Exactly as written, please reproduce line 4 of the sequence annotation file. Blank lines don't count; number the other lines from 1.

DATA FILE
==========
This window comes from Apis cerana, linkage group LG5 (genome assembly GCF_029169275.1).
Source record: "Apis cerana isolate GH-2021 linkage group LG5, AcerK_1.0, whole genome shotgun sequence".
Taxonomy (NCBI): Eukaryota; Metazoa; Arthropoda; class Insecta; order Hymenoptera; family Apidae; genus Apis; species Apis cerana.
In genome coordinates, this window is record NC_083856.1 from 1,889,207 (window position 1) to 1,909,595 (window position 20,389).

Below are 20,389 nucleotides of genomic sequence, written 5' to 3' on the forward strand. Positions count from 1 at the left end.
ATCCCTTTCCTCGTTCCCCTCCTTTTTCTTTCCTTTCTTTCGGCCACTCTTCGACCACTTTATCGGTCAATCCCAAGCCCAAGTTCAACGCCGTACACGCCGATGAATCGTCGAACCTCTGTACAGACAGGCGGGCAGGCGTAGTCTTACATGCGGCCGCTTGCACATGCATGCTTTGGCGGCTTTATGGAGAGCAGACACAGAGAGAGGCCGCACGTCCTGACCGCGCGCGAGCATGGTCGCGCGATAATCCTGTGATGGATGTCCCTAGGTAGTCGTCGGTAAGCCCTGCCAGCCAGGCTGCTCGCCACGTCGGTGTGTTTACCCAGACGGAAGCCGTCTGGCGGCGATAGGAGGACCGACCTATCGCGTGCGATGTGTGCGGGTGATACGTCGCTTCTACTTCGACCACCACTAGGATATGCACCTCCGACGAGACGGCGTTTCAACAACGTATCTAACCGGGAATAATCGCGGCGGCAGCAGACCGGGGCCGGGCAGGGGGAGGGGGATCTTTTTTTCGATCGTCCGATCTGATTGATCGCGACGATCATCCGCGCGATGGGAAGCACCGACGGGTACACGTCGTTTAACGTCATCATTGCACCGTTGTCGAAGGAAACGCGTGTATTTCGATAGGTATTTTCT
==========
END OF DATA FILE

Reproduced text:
In genome coordinates, this window is record NC_083856.1 from 1,889,207 (window position 1) to 1,909,595 (window position 20,389).